Your Passwords, Printed and Bound

KZ
KZ
Dec 1, 2016 · 1 min read

The very first entry is “!andrew96!” The very last entry is “zzzzzzzzzzz.”

In between are millions of other online passwords, pilfered from LinkedIn by hackers and leaked online in 2012.

Despite the grave security implications of the mass theft, it can still be difficult to grasp the true consequences. That’s where artist Adam Barthol comes in.

Barthol documented each of the 4.6 million passwords, neatly arranging them across eight volumes of hardback encyclopedias. Titled “Forgot Your Password,” the installation is on display at The Glass Room.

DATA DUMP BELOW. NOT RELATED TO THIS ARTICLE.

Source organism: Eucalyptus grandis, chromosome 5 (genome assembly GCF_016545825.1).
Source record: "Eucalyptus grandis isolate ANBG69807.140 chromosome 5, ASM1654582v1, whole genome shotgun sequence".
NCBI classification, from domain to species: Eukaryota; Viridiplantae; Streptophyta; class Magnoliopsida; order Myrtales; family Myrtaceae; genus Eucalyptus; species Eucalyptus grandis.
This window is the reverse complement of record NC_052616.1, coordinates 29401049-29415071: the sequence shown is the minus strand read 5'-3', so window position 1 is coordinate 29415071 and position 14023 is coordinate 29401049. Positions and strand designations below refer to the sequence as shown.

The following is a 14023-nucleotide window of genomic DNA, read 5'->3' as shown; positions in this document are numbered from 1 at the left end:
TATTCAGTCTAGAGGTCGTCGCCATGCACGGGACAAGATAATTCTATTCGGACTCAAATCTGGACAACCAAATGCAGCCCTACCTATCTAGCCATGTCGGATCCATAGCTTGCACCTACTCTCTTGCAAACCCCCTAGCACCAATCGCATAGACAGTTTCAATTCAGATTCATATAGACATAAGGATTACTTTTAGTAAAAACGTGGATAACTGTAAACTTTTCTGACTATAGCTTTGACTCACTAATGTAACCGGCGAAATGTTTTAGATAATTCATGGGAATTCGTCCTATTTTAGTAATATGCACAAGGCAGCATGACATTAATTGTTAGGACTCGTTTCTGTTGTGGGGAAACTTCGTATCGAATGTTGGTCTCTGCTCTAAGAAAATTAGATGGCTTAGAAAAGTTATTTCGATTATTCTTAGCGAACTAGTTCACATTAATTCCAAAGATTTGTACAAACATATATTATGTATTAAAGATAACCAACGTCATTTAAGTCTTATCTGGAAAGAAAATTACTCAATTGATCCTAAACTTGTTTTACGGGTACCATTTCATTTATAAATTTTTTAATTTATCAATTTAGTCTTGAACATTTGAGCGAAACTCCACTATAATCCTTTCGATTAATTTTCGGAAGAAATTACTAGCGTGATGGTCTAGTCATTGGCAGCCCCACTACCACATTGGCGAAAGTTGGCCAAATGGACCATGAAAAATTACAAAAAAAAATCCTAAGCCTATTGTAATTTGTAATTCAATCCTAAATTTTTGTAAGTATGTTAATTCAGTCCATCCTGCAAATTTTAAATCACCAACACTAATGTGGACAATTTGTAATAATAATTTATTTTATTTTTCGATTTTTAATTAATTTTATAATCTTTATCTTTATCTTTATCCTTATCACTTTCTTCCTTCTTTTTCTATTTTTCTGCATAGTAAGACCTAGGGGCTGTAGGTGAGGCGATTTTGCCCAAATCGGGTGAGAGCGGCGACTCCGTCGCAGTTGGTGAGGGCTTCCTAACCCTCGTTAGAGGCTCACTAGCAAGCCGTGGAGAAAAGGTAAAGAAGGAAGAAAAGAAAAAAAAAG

Barthol’s exhibit looks like your father’s Encyclopedia Britannica collection — but it’s far more dangerous and potent. Passwords are often reused and can provide a key to our finances, our professional lives and our innermost thoughts. And so Barthol’s art is equal part exhortation — a warning that in the 21st century, online security best be taken seriously.

Too often, it’s not. In the “P” volume, simple variations on the password “password” stretch on for pages. It’s time to get more serious about protecting ourselves online.

Want to engage further? Mozilla’s SmartOn CyberSecurity site has password tips, security tricks and more.

Mozilla Internet Citizen

We believe the Internet is at its best as a global public resource, open and accessible to all. Blogs, videos, lists, essays and more from Mozilla.

KZ

Written by

KZ

Mozilla Internet Citizen

We believe the Internet is at its best as a global public resource, open and accessible to all. Blogs, videos, lists, essays and more from Mozilla.

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